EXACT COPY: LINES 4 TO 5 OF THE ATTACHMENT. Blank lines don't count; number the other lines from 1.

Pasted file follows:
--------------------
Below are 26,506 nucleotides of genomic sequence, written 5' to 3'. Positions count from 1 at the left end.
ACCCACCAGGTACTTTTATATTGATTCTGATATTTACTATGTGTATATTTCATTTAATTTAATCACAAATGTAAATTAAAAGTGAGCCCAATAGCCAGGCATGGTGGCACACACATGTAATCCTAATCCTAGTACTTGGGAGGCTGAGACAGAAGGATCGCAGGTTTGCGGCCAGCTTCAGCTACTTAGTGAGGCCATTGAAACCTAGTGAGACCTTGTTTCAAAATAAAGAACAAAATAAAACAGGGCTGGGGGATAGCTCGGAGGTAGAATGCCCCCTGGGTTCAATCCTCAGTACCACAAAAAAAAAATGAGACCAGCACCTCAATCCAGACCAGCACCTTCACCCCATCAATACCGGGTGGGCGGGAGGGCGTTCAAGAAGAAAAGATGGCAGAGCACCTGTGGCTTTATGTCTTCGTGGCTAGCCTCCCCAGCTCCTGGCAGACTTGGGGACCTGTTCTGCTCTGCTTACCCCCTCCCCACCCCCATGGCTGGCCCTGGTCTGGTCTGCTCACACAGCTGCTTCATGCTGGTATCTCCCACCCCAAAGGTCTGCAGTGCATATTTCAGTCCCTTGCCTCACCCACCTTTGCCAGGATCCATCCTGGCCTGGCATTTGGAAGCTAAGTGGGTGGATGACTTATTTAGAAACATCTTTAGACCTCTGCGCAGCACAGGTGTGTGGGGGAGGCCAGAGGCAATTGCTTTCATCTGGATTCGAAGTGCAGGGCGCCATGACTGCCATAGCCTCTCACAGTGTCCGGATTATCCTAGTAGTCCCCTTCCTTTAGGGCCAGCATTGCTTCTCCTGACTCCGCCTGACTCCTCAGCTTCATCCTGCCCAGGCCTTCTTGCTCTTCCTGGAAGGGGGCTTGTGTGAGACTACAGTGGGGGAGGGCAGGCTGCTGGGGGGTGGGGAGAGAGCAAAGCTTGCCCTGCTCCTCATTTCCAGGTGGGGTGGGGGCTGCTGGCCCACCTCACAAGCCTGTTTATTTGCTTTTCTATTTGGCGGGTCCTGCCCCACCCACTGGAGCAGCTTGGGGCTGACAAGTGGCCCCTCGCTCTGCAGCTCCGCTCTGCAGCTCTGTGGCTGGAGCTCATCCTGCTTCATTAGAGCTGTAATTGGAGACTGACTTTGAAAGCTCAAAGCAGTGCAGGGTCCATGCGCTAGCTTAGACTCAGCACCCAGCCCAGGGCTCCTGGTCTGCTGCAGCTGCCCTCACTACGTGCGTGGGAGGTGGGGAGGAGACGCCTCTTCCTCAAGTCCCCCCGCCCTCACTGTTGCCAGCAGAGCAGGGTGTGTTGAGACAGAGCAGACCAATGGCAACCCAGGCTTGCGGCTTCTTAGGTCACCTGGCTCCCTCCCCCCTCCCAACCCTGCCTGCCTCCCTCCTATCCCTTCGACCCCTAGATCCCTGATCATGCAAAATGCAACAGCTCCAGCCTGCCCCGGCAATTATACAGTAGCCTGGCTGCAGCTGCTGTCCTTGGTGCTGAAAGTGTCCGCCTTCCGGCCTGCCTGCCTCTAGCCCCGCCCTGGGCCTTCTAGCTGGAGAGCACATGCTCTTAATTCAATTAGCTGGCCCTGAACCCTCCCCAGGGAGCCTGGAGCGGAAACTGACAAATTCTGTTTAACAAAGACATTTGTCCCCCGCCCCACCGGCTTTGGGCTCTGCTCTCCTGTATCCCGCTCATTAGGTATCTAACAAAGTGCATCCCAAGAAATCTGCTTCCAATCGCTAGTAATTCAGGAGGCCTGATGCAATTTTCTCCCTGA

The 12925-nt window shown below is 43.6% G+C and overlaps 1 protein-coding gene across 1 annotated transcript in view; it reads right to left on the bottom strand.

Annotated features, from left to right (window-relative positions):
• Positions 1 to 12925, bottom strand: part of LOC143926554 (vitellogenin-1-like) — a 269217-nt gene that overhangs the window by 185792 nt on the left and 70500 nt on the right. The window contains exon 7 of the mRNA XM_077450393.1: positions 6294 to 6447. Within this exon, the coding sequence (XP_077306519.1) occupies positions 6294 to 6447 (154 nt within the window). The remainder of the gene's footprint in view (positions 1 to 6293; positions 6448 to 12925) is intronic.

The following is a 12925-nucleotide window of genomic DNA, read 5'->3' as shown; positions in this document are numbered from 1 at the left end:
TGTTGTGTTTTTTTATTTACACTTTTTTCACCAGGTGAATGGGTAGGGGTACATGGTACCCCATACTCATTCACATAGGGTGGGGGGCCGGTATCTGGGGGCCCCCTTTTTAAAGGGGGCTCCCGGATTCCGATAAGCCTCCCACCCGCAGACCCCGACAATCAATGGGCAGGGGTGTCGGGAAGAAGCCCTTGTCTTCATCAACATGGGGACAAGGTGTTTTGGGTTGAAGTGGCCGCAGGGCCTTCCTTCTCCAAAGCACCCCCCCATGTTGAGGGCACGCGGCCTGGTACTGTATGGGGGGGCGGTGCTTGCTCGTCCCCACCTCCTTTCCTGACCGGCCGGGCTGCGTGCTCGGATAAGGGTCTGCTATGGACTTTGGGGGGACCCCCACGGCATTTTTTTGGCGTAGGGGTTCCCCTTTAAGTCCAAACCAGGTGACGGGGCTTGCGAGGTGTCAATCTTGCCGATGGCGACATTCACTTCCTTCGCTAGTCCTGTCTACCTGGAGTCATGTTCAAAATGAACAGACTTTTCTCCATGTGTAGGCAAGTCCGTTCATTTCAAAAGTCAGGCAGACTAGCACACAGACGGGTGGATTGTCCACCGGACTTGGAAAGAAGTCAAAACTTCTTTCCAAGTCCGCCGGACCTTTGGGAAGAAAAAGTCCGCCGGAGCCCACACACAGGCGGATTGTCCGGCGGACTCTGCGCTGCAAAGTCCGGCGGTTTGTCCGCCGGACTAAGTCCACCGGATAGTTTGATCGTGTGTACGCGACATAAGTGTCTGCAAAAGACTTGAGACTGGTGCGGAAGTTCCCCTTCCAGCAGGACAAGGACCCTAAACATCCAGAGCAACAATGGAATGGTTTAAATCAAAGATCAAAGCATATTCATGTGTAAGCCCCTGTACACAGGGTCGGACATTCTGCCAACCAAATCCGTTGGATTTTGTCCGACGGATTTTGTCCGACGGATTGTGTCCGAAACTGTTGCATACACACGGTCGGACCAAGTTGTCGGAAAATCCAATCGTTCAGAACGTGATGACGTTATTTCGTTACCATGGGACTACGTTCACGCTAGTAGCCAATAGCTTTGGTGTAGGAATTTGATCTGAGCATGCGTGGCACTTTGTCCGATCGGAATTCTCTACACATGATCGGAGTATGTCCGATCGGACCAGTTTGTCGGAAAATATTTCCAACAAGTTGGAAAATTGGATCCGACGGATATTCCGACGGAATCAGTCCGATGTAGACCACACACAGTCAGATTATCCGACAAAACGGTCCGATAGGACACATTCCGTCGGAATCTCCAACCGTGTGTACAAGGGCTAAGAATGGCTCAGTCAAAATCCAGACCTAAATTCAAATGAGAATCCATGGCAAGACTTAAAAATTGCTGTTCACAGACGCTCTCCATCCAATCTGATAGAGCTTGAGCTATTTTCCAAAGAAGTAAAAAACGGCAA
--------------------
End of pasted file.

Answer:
Annotated features, from left to right (window-relative positions):
• Positions 1 to 12925, bottom strand: part of LOC143926554 (vitellogenin-1-like) — a 269217-nt gene that overhangs the window by 185792 nt on the left and 70500 nt on the right. The window contains exon 7 of the mRNA XM_077450393.1: positions 6294 to 6447. Within this exon, the coding sequence (XP_077306519.1) occupies positions 6294 to 6447 (154 nt within the window). The remainder of the gene's footprint in view (positions 1 to 6293; positions 6448 to 12925) is intronic.